Use the Color Wheel, Value, and Intensity to Work with Fabrics
Learning the basic concepts of color theory helps sewers and quilters understand which fabric colors work best together, and how to choose pleasing color combinations.
Why do some color combinations look just right together, while others look garish, muddy or just plain ugly? The first step in learning how to choose fabrics with colors that look great when they are sewn together is to understand a few basic concepts of color theory.
The Color Wheel and the 12 Hues
Hue is the scientific term for what people ordinarily think of when they refer to colors: red, blue, green, and so on. Hues include every color except pure white or pure black. The color wheel contains 12 different hues:
- 3 primary hues: red, yellow, and blue. Like prime numbers, the basic three colors can’t be reduced to more fundamental colors. They form the building blocks of all other colors.
- 3 secondary hues: orange, green, and purple. Each secondary hue is a combination of two primary colors. Red + yellow = orange. Blue + yellow = green. Red + blue = purple.
- 6 tertiary hues (also called intermediate hues): the six colors made by combining a primary hue with a secondary hue. The six tertiary colors are red-purple, red-orange, yellow-orange, yellow-green, blue-green, and blue-purple. They occupy the spaces between the primary and secondary colors on the color wheel.
Color Value – Tints and Shades
Value is the term for how light or dark a color is. Pure white is the highest value, while pure black is the lowest value. Pure colors can be made higher in value by mixing them with white or lower in value by mixing them with black.
- Tints are pure colors with white added to them. Tinting a color makes it paler than the original hue.
- Shades are pure colors with black added. Shades are darker than the original hue.
Learn more about combining light and dark fabrics in pleasing ways.
Color Tones and Intensity
Intensity describes how bright or dull a color is. A pure hue can be dulled (made less intense) by adding either grey or the color located on the opposite side of the color wheel, which is called its complementary color. Adding purple to yellow reduces its intensity. A pure color mixed with either grey or its complementary color is called a tone.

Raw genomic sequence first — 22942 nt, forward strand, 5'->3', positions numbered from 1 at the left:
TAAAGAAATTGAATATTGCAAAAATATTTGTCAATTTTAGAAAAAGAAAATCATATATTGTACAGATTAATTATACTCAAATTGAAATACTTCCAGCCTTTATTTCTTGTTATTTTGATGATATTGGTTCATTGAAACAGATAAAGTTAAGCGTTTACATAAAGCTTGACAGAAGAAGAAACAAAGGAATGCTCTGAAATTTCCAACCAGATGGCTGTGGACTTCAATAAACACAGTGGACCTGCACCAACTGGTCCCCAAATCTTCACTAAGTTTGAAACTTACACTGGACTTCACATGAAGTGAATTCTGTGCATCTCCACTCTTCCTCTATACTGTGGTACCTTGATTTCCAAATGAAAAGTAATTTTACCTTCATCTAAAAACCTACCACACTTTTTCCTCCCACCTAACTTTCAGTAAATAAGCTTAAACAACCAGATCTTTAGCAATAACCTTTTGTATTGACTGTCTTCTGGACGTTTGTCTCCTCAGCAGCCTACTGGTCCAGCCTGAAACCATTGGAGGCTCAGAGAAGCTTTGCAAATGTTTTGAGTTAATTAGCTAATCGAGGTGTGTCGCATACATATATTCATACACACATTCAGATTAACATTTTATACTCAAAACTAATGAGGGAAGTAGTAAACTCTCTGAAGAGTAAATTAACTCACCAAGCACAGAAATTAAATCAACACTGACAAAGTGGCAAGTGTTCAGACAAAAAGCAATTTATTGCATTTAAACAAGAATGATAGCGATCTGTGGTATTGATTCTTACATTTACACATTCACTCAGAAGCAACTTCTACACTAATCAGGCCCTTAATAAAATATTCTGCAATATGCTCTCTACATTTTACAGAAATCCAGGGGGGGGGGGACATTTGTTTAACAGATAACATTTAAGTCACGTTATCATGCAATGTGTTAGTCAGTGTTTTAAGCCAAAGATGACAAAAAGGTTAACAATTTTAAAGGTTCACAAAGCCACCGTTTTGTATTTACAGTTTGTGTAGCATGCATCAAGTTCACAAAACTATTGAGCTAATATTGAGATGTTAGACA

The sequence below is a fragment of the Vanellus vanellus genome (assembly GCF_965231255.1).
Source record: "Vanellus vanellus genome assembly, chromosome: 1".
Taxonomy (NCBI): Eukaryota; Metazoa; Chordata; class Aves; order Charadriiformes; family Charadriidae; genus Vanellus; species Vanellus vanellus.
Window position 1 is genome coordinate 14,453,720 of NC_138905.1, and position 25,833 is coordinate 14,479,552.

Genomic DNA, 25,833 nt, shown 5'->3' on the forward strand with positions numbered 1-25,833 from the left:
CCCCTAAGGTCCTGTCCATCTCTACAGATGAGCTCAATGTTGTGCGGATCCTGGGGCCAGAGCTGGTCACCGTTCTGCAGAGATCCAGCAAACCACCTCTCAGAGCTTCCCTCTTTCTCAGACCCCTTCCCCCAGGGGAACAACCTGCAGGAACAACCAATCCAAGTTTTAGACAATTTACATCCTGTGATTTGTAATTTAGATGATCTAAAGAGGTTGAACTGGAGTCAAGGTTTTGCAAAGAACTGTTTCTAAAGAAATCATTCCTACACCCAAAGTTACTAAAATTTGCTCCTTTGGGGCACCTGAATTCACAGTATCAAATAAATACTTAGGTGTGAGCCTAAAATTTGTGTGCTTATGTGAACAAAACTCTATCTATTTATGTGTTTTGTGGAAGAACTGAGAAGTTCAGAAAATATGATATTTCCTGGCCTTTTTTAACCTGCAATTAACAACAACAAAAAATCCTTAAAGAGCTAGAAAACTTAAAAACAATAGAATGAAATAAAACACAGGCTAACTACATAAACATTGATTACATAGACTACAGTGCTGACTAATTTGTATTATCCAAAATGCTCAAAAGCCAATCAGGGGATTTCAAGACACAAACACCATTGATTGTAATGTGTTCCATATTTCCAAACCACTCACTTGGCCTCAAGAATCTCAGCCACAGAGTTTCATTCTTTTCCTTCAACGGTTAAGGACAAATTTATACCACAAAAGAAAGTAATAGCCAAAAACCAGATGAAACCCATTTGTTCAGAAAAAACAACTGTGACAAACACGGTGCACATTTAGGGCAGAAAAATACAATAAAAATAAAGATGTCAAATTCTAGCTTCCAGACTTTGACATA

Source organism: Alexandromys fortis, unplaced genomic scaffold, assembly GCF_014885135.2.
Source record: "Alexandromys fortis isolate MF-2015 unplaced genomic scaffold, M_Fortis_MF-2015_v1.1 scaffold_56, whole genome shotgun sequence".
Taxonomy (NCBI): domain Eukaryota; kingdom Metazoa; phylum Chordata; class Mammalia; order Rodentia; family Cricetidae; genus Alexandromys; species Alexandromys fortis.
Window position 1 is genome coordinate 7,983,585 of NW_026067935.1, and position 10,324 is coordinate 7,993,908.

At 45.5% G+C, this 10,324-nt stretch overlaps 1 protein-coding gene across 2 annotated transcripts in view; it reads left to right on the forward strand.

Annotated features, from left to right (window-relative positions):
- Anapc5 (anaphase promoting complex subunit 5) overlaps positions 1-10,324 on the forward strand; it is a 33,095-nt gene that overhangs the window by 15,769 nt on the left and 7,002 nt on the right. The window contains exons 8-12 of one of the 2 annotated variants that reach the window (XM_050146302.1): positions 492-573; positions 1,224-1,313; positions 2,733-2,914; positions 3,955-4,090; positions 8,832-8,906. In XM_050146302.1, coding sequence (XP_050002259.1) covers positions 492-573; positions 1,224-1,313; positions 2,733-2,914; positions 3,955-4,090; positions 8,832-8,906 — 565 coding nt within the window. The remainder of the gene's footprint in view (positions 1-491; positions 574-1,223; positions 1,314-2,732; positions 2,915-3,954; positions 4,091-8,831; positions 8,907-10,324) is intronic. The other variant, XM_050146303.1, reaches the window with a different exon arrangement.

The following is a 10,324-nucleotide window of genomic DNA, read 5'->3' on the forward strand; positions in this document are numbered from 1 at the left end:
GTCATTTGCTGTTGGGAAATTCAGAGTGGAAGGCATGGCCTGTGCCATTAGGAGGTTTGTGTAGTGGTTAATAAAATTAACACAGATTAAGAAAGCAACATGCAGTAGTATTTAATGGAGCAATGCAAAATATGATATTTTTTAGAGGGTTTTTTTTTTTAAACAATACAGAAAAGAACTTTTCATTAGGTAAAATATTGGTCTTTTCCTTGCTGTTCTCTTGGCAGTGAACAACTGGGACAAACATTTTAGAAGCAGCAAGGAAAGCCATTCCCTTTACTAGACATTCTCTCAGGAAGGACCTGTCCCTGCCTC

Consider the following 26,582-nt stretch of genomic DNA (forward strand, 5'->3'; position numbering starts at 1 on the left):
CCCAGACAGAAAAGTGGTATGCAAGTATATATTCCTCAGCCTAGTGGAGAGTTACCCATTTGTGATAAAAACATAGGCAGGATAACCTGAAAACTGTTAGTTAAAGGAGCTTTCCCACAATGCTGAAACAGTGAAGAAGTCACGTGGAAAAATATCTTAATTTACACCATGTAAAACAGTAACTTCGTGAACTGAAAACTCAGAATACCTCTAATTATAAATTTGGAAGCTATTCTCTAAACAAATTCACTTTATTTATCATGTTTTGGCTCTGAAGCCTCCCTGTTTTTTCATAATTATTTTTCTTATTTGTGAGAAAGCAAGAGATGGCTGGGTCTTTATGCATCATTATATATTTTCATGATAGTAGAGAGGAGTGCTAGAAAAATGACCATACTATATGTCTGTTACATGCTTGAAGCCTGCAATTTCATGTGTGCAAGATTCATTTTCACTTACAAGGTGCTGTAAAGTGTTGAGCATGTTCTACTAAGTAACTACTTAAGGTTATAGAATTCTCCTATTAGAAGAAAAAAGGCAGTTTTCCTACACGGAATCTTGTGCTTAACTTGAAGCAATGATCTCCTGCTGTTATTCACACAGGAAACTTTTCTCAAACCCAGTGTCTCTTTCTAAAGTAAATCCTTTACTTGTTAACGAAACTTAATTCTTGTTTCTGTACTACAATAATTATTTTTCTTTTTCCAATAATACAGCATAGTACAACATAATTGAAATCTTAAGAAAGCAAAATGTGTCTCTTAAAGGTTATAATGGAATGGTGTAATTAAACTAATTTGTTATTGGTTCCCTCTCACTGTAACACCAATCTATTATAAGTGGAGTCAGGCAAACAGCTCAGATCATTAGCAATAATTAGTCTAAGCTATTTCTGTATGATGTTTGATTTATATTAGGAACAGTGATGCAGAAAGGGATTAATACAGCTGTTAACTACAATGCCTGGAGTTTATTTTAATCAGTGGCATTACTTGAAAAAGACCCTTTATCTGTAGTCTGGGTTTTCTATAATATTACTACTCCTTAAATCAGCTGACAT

Combining Colors into Color Schemes
The secret of creating a particular mood with a quilt or piece of clothing comes from combining the various hues, tints, shades, and tones with each other in different ways. These combinations of colors and their variations are called color schemes. A few color schemes are perennially popular:
- Monochromatic color schemes combine various tints, shades, and tones of one color – all green, for instance, or all green combined with black or white. It’s relatively easy to pick out fabrics from the same color that look good together. The biggest pitfall of monochromatic schemes is that the finished result might look dull. Learn more about monochromatic quilts.
- Analogous color schemes combine colors that are located near each other on the color wheel. Blue + purple + red-purple is one analogous color scheme. Blue + blue-green + green is another. Analogous schemes can produce a beautiful, peaceful quilt or piece of clothing.
- Complementary color schemes use colors that are located opposite one another on the color wheel: red + green, blue + orange, or yellow + purple. These are the boldest combinations, and combining complementary colors makes them even bolder. The risk with this type of color scheme is producing a piece that looks too harsh or strident.
Everyone who sews or quilts has natural preferences for certain colors and color schemes. It’s usually easy to see these preferences by looking at your fabric stash or home decorating scheme. Making a conscious decision to work with a wide variety of colors, values, and intensities helps produce work that stays creatively fresh and interesting.